Eleanor Roosevelt Golden Candlestick Award, Women's National Press Club, 1968
Damon Woods Memorial Award, The Industrial Designers' Society of America, 1972
Conservation Service Award, Department of the Interior, 1974
American Legion Distinguished Award, 1975
Ladies Home Journal "Woman of the Year" Award for Quality of Life, 1975
Abraham Lincoln Award, Southern Baptist Convention, 1976
Medal of Freedom, awarded by President Gerald Ford, 1977
Texas Women's Hall of Fame, 1984
National Achievement Award, American Horticultural Society, 1984
Wildflowers Across America Award of the Year, Garden Writers Association, 1994
Texan of the Year Award, State of Texas, 1985
Lord & Taylor Rose Award, 1987
Congressional Gold Medal awarded by President Ronald Reagan, 1988
Gold Seal Award for Distinguished Service and Achievement, National Council of State Garden Clubs, 1990
Lone Star Lifestyle Visionary Award, J.C. Penney Company, 1990
Tom Dodd, Jr. Award of Excellence, 1990
Star in Our Crown, Victoria Magazine, 1993
Charles Leonard Weddle Memorial Award, Native Plant Society, 1994
Lifetime Achievement Award, Nature Conservancy of Texas, 1994
Texas Federation of Women's Clubs Award, 1994
Motorola Earth Day Award, 1995
Golden Plate Award, American Academy of Achievement, 1995
National Building Museum Honor Award, 1995
Chairman's Award, National Geographic Society, 1995
Conservation Achievement Award, Southwest Regional Office of the National Park Service, 1995
Medal of Honor, Daughters of the American Revolution, 2003
Laurance Spelman Rockefeller Conservation Award for Distinguished Service, 1996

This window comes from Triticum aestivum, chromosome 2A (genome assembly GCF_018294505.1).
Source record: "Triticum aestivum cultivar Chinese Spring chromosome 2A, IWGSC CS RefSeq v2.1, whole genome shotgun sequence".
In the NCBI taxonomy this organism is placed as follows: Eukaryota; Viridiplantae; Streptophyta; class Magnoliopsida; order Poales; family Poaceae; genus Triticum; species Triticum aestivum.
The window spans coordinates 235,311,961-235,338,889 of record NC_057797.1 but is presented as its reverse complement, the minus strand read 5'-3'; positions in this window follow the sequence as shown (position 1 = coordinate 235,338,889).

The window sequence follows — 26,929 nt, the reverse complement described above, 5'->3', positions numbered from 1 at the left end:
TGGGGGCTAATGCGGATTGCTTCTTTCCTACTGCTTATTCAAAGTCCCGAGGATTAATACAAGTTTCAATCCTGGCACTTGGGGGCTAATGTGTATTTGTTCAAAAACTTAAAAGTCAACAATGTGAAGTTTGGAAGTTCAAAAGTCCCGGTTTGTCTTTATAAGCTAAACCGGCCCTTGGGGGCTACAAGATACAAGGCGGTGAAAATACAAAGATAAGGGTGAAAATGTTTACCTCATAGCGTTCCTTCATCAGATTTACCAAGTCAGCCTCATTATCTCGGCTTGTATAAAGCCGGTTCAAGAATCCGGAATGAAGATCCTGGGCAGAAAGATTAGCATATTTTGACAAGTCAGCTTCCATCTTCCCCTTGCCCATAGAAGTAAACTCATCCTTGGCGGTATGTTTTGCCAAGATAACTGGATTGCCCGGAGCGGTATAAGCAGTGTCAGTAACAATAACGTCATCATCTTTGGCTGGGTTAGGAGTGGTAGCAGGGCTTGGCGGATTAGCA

Caritas of Austin's Harvey Penick Award, 1996
Environmental Law Institute Award, 1996
Star of Texas Preservation Award, Gillespie County Historical Society, 1996
The Botanical Research Institute of Texas (BRIT) International Award of Excellence, 1997
The Heritage Society of Austin Sue and Frank McBee Visionary Award, 1997
The 39th Annual Freeman Award, 1998
The Edith Wharton Achievement Award for Landscape Preservation, 1998
Denver Botanic Gardens Medal for Eminent Contributions and Leadership, 1998
Lifetime Achievement Award, Native Plant Conservation Initiative, 1999
The Texas Audubon Society Centennial Award for Conservation, 1999
Cornerstone Award, Texas Society of Architects, 2000
Theodore Roosevelt National Park Medal of Honor, National Park Foundation, 2000

HONORARY DEGREES PRESENTED TO MRS. LYNDON B. JOHNSON:
The University of Texas, Austin, Texas, Doctor of Letters, 1964
Texas Women's University, Denton, Texas, Doctor of Law, 1964
Middlebury College, Middlebury, Vermont, Doctor of Letters, 1967
Williams College, Massachusetts, Doctor of Humane Letters, 1967
Southwestern University, Georgetown, Texas, Doctor of Humanities, 1967
The University of Alabama, Doctor of Humane Letters,1975
Southwest Texas State University, San Marcos, Texas, Doctor of Humane Letters, 1983
Washington College, Chestertown, Maryland, Doctor of Humane Letters, 1983
Weizmann Institute of Science, Honorary Fellow, 1985
George Washington University, Doctor of Public Service, 1986
Johns Hopkins University, Doctor of Humane Letters, 1990
State University of New York, Doctor of Humane Letters, 1990
Southern Methodist University, Doctor of Humane Letters, 1996
St. Edwards University, Doctor of Humane Letters, 1998
Boston University, Doctor of Humane Letters, 1998